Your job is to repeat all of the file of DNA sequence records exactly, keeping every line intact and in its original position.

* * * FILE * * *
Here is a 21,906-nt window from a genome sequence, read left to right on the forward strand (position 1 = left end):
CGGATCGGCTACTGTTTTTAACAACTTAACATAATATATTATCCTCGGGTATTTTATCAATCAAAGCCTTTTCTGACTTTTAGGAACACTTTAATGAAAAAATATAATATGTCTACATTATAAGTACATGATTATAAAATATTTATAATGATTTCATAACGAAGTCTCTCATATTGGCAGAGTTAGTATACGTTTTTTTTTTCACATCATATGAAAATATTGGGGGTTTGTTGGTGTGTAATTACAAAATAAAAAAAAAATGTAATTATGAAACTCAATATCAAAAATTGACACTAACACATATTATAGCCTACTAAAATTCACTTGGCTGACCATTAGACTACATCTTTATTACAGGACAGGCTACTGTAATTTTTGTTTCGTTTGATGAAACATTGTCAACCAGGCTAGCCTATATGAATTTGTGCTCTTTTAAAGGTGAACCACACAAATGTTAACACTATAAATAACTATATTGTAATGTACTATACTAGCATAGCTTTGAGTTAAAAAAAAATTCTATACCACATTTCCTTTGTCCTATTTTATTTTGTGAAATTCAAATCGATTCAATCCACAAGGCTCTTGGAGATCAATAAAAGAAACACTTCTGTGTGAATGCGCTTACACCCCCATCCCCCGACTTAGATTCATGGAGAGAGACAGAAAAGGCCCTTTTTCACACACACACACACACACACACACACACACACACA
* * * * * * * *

Here is a 21,906-nt window from a genome sequence, read left to right on the forward strand (position 1 = left end):
CGGATCGGCTACTGTTTTTAACAACTTAACATAATATATTATCCTCGGGTATTTTATCAATCAAAGCCTTTTCTGACTTTTAGGAACACTTTAATGAAAAAATATAATATGTCTACATTATAAGTACATGATTATAAAATATTTATAATGATTTCATAACGAAGTCTCTCATATTGGCAGAGTTAGTATACGTTTTTTTTTTCACATCATATGAAAATATTGGGGGTTTGTTGGTGTGTAATTACAAAATAAAAAAAAAATGTAATTATGAAACTCAATATCAAAAATTGACACTAACACATATTATAGCCTACTAAAATTCACTTGGCTGACCATTAGACTACATCTTTATTACAGGACAGGCTACTGTAATTTTTGTTTCGTTTGATGAAACATTGTCAACCAGGCTAGCCTATATGAATTTGTGCTCTTTTAAAGGTGAACCACACAAATGTTAACACTATAAATAACTATATTGTAATGTACTATACTAGCATAGCTTTGAGTTAAAAAAAAATTCTATACCACATTTCCTTTGTCCTATTTTATTTTGTGAAATTCAAATCGATTCAATCCACAAGGCTCTTGGAGATCAATAAAAGAAACACTTCTGTGTGAATGCGCTTACACCCCCATCCCCCGACTTAGATTCATGGAGAGAGACAGAAAAGGCCCTTTTTCACACACACACACACACACACACACACACACACACA